In their study, Klimov and OConnor evaluated all 62 hypotheses. Their project used large-scale DNA sequencing, the construction of detailed evolutionary trees called phylogenies, and sophisticated statistical analyses to test the hypotheses about the ancestral ecology of house dust mites.
On the phylogenetic tree they produced, house dust mites appear within a large lineage of parasitic mites, the Psoroptidia. These mites are full-time parasites of birds and mammals that never leave the bodies of their hosts. The U-M analysis shows that the immediate parasitic ancestors of house dust mites include skin mites, such as the psoroptic mange mites of livestock and the dog and cat ear mite.
"This result was so surprising that we decided to contact our colleagues to obtain their feedback prior to sending these data for publication," said Klimov, the first author of the paper and an assistant research scientist in the Department of Ecology and Evolutionary Biology.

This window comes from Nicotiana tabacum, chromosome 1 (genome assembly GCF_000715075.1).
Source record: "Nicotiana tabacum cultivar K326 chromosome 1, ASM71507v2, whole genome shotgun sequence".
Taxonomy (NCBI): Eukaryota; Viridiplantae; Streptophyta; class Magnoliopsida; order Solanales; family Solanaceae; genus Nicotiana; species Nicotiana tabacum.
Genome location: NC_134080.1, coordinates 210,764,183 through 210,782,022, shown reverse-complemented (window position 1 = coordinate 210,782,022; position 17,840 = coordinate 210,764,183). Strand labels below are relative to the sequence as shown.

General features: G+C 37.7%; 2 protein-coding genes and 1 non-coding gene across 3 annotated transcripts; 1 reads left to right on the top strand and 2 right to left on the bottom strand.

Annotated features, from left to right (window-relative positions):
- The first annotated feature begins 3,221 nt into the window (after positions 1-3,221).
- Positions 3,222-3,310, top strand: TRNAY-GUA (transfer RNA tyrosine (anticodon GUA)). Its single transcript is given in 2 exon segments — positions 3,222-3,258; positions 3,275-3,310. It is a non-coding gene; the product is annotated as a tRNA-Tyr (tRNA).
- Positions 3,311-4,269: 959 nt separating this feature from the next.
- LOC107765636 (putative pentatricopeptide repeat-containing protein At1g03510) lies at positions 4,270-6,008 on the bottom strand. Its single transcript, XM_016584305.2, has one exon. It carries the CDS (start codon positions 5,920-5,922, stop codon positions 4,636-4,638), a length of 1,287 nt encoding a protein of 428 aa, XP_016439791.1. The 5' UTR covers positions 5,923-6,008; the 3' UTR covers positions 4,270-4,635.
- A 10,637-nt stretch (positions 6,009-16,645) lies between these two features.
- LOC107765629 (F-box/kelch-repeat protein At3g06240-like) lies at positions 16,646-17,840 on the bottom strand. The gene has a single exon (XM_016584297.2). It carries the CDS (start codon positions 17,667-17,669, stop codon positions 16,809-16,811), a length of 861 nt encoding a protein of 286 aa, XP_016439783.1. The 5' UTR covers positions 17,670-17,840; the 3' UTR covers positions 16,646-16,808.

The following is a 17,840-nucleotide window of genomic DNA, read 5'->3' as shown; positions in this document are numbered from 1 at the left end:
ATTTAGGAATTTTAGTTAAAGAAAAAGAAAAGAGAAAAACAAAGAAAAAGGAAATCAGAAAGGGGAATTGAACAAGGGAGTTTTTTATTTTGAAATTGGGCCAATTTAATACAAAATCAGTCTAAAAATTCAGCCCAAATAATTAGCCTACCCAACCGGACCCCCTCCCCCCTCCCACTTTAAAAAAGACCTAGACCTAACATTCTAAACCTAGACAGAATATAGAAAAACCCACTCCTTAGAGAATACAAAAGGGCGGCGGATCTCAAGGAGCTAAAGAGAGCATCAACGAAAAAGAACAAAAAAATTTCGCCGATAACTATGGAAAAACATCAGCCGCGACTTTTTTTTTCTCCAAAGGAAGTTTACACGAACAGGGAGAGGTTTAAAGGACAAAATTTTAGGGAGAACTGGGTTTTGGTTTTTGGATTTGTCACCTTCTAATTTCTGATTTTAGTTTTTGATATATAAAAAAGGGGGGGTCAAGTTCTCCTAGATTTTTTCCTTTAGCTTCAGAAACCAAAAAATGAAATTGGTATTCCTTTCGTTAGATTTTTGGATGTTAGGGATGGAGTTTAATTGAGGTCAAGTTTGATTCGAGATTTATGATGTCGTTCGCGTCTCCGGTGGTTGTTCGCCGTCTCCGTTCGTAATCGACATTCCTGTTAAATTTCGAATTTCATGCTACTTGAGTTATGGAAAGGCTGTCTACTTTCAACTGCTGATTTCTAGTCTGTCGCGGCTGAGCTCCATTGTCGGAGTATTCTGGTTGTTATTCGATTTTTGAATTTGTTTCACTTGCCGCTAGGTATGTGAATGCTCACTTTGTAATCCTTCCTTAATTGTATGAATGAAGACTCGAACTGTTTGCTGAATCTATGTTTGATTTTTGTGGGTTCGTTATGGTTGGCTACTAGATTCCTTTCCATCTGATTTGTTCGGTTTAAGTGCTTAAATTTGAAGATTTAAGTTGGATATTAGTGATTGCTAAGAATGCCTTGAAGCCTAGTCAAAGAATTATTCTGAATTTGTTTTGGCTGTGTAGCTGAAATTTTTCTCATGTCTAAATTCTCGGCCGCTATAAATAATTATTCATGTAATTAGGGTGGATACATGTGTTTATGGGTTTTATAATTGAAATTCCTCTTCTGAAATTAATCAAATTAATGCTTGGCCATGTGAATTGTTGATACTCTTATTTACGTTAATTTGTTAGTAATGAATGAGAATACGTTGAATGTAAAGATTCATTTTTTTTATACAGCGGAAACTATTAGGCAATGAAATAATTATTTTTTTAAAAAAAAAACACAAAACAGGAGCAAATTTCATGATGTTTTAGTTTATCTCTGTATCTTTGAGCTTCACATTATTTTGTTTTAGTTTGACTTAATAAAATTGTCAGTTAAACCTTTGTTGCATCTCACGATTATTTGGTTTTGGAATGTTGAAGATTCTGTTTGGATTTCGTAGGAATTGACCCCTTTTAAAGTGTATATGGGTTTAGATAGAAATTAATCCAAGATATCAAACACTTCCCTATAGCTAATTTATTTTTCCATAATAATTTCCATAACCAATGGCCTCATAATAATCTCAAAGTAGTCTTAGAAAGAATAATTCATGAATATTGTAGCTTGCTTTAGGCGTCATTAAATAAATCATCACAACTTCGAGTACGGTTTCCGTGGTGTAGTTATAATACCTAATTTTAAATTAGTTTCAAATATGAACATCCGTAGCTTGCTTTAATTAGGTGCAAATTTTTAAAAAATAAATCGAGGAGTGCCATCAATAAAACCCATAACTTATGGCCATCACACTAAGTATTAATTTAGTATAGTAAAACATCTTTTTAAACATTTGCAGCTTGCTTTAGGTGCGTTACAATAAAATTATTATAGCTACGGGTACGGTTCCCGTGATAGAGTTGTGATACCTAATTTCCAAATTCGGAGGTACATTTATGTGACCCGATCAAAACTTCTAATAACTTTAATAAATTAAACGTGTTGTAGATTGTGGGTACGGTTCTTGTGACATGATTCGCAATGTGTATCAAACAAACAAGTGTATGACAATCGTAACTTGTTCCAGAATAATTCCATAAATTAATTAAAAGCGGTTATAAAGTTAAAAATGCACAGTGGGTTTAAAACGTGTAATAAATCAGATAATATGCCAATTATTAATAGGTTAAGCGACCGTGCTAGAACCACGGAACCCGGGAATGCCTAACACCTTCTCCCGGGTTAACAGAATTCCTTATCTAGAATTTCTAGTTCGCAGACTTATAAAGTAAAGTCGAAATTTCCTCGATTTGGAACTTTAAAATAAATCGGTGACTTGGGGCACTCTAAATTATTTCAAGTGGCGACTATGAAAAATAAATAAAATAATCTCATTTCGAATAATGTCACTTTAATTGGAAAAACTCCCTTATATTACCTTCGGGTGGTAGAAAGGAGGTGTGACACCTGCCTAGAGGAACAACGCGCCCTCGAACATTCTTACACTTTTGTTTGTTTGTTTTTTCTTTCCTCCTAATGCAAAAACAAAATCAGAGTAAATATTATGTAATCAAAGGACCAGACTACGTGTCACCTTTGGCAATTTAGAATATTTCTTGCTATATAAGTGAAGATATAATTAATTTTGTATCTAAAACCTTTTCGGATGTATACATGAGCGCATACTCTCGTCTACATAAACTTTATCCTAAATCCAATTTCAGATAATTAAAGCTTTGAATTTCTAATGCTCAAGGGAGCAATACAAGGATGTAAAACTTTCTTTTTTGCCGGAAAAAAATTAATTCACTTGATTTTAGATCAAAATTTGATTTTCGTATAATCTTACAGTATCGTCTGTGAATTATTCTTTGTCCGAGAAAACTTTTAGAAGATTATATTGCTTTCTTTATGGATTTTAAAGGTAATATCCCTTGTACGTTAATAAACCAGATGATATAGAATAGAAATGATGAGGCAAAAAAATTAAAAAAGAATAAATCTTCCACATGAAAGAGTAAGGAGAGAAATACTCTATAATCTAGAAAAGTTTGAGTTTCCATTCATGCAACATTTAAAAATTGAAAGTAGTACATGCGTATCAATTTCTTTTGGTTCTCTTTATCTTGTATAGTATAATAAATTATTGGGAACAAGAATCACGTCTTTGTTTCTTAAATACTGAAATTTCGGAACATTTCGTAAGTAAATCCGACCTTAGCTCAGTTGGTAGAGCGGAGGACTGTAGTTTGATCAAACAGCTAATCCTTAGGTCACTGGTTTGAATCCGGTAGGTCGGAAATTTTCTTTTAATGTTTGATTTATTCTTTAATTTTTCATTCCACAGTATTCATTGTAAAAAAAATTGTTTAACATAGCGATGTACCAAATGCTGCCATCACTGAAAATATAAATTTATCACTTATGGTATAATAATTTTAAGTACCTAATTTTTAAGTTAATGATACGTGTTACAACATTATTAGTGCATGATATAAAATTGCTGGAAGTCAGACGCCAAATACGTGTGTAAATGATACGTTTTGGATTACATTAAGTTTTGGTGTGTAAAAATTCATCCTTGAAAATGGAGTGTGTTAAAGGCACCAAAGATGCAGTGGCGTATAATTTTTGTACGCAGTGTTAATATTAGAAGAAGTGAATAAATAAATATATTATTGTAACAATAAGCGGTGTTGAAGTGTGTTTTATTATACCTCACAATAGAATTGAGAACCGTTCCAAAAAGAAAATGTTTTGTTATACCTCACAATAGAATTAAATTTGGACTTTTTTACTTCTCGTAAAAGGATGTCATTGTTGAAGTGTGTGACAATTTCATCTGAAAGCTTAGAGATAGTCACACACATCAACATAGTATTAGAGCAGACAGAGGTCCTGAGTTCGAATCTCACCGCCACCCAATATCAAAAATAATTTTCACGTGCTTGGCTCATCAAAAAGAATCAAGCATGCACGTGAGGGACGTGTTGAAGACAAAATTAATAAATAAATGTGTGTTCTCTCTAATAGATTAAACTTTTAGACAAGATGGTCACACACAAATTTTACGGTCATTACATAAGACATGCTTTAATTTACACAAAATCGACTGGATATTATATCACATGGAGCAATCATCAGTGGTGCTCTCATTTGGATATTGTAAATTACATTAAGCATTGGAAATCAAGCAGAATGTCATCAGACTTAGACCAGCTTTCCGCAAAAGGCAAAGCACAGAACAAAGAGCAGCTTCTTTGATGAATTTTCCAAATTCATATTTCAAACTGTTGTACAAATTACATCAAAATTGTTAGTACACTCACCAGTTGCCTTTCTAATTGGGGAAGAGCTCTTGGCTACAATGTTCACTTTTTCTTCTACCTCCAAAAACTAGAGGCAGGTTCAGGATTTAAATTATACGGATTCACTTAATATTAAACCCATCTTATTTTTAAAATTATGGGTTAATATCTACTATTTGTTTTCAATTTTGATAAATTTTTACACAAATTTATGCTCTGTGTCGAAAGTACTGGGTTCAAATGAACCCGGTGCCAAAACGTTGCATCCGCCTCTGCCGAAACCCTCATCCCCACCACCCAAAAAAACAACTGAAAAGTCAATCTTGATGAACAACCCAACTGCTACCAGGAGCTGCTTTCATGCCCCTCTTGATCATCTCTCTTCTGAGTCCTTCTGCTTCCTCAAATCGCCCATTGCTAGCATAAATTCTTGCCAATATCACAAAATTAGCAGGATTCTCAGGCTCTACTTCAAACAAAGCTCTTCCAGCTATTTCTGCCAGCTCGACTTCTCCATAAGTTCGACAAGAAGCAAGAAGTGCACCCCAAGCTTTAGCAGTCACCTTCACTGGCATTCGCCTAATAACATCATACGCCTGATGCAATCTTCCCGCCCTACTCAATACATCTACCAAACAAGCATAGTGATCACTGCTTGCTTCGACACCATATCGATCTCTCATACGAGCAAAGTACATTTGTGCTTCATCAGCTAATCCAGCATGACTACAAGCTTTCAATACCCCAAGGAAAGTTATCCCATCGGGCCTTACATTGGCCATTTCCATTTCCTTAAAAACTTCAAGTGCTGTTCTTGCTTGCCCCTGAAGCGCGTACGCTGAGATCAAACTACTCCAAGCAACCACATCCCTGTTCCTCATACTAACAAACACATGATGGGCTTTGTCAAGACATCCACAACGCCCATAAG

The result was so surprising largely because it runs counter to the entrenched idea that highly specialized parasites cannot return to the free-living lifestyle of their ancestors.
"Parasites can quickly evolve highly sophisticated mechanisms for host exploitation and can lose their ability to function away from the host body," Klimov said. "They often experience degradation or loss of many genes because their functions are no longer required in a rich environment where hosts provide both living space and nutrients. Many researchers in the field perceive such specialization as evolutionarily irreversible."
The U-M findings also have human-health implications, said OConnor, a professor in the Department of Ecology and Evolutionary Biology and a curator of insects and arachnids at the U-M Museum of Zoology.
"Our study is an example of how asking a purely academic qu
|Contact: Jim Erickson|
University of Michigan